Early days in Graiseley
My old home street was Wanderers Avenue. I lived at number 40 from around 1942 until I married in 1964. On the top 10 or 15 houses, on the left, were the names of the first Wolves team to win the FA Caup, inscribed above the entries which joined two houses. I did pencil and watercolour sketches of them. My Dad, H. G., ran the Timothy Whites and Taylors on the Dudley Road, between Hall Street and Bromley Road. I had three older sisters who all went into nursing. I went to St. Luke’s primary and junior schools, followed by Graiseley Secondary Modern – yes, I was a Graiseley Grub and proud of it. It was either 1960 or 61 when I joined the company in Montrose Street as a still wet behind the ears teenager.
Getting to Meynell’s
Montrose Street was the other side of the town. My bus, which was a trolley bus, came from Dudley. It terminated more or less at the top of Bell Street so my walk went up Dudley Street into Queen Square, turning right past the Art Gallery, then left and right into Broad Street. My godfather, Lancelot Needham, was a dentist at the top of Broad Street and I think he was known as “The Butcher of Broad Street”.
Any way, down Broad Street turning first left, past the Olympia picture house, (I never went there), past the Wednesfield bus terminus, then right past the YMCA and across the car park. Most of the houses had been demolished by this time and this area was just a big car park, owned by the council I think.
Then a short walk down Montrose Street and you were there. I could walk several different ways through the town, but this was the most direct way. It also allowed me to walk with my father, who worked at Boots the Chemist in Queen Street. On my last visit to Wolverhampton, some ten years ago now, nearly all of these landmarks had either disappeared or changed beyond any recognition.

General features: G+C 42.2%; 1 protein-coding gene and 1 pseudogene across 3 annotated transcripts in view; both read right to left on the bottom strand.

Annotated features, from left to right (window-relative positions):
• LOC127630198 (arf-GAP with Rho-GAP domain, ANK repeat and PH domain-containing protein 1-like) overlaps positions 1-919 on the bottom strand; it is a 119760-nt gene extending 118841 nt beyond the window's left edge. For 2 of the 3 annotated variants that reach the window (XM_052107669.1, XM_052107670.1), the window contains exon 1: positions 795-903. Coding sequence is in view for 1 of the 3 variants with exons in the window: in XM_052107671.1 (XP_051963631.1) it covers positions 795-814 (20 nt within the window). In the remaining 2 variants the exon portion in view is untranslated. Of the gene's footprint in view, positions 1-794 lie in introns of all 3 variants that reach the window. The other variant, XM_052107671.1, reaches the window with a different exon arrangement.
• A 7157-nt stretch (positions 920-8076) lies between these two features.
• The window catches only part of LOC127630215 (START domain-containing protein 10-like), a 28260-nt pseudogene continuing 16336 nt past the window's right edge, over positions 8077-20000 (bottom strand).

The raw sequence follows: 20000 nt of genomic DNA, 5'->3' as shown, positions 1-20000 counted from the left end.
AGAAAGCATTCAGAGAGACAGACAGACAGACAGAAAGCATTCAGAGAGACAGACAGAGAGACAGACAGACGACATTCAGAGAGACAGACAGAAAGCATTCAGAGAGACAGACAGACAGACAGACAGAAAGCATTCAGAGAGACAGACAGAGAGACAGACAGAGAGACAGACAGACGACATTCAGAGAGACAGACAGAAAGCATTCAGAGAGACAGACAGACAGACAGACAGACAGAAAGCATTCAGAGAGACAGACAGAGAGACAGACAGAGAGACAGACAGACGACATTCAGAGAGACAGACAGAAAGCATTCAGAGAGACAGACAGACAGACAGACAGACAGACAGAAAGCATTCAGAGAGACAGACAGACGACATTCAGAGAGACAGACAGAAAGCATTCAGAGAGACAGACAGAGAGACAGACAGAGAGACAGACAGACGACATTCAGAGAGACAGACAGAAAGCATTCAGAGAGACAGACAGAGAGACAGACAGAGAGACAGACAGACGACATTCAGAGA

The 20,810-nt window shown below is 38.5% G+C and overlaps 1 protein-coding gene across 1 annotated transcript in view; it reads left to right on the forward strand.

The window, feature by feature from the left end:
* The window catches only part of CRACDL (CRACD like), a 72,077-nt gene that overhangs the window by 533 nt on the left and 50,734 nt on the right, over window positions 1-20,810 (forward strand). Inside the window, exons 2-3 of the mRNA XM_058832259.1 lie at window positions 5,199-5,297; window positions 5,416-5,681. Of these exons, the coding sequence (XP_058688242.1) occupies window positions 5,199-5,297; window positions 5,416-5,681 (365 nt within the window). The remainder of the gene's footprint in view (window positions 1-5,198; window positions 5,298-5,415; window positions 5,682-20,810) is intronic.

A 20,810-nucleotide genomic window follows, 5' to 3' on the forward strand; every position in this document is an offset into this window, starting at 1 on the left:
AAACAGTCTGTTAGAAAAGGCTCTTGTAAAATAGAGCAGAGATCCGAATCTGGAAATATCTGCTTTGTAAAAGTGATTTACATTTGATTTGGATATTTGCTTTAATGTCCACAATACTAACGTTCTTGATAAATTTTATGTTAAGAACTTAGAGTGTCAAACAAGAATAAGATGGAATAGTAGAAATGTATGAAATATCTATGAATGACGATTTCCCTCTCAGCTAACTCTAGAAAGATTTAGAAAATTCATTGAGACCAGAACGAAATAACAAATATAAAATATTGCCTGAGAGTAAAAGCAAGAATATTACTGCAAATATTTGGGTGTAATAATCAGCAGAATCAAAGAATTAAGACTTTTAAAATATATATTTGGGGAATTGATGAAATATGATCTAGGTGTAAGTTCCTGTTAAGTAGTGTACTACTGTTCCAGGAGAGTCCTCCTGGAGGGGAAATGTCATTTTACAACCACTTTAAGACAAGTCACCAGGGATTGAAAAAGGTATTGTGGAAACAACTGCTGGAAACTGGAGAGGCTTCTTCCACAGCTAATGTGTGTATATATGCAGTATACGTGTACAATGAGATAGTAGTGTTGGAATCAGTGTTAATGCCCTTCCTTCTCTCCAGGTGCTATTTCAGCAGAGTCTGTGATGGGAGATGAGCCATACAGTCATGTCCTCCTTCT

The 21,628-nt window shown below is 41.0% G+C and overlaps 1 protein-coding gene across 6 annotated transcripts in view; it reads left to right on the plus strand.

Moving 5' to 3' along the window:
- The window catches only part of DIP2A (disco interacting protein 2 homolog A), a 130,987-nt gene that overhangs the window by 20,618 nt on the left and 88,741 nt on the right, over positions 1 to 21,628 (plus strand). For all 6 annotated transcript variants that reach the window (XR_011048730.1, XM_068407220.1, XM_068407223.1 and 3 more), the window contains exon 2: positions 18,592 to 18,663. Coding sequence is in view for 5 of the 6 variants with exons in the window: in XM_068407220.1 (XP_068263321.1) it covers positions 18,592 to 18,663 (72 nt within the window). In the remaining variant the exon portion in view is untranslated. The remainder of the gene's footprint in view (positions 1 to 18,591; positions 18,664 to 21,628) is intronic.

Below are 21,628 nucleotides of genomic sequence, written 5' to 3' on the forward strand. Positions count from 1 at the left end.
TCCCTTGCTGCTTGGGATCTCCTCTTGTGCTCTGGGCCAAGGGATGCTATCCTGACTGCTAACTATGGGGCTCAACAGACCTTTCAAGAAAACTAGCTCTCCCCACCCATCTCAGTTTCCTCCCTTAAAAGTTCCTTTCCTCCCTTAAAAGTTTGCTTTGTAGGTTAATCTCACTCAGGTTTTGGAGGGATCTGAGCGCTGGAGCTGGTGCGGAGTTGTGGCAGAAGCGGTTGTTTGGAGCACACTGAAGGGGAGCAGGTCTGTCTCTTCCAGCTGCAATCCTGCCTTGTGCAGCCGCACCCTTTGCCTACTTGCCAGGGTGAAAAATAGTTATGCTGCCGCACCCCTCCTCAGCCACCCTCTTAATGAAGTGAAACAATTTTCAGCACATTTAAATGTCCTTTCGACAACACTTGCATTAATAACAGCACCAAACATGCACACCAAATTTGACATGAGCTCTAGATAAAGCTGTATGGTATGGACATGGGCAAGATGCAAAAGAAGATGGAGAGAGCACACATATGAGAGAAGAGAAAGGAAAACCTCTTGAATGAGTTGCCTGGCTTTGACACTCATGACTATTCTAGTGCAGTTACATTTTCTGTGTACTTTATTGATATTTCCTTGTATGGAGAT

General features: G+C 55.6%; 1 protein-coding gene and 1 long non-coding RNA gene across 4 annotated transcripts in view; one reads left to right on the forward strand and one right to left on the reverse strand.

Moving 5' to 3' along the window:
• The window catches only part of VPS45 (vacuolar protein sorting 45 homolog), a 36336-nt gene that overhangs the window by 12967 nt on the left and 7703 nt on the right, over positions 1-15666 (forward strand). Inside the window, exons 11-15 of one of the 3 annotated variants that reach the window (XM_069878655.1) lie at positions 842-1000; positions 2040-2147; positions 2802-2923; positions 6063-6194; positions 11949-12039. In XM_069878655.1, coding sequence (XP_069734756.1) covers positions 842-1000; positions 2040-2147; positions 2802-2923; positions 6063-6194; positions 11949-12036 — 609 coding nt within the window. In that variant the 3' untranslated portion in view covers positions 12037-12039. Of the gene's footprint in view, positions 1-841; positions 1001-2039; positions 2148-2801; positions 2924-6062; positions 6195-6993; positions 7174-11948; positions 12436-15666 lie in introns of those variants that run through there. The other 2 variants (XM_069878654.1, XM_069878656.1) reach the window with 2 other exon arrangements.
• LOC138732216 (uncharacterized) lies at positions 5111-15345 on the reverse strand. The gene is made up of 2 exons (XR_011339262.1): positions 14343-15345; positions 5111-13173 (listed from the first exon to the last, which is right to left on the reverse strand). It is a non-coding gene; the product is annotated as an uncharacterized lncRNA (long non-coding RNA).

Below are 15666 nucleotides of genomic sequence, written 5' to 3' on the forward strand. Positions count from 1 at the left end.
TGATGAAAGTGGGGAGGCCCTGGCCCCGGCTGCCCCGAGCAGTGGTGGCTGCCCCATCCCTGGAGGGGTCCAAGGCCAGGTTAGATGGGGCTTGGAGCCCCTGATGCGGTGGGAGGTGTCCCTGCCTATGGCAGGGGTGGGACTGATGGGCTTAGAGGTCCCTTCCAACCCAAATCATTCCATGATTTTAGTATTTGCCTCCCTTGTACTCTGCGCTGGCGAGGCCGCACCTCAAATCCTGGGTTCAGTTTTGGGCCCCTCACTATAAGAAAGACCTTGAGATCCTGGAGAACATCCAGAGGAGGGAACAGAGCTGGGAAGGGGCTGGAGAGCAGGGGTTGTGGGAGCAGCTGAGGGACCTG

A tour round Meynell’s works
I can remember the steep dark stairs leading up to the entrance and the despatch area, with Mr Cuthbert’s office off to the right. Mr Charles was further on to the right and Mr Hugo straight in front of you.
If you turned left as you came in, which was the norm, you went up two or three steps and on your left was a small waiting room. Immediately behind that was Mr Hugh’s office with Mr Lionel’s office next to it.
On the right was the Wages Office and then it was Mr Perkin’s domain, the Rayon Patent Diaphragm Valve department. These were either rubber or glass lined diaphragm valves, which I believe were a revolutionary new design, but I didn’t have much to do with them.
If you carried on up the next set of stairs you came to the general office where, on your immediate left, in the corner, was the post desk. In the opposite corner was the telephone switchboard and on that side of the building there were four or five typists.
Then it was ‘Dick’ Turpin’s office. I think his real name was Bertram or something similar, but everybody called him Dick due to his surname. He was a quiet unassuming man, henpecked and at times forgetful. It was not uncommon for him to get to work with bits of paper stuck to his face where he had cut himself shaving. I can also remember him coming to work in his old Rover car and then going home on the bus, having walked past it!
In the next office, which formed the corner, was Sid Evans who was in charge of sales; next to him was Ted Diggory; and next to him in the final corner was Miss Bull, Sid Evan’s typist. This was in the days when electric typewriters were only just coming onto the market and I can still imagine Miss Bull pounding away, always with a lace handkerchief in her left hand. It was almost as if she had a personal vendetta against the machine, but she was a very pleasant lady. In front of her sat Barbara Brownsword. She looked after all the filing and made sure that the reps got their copies of any quotations.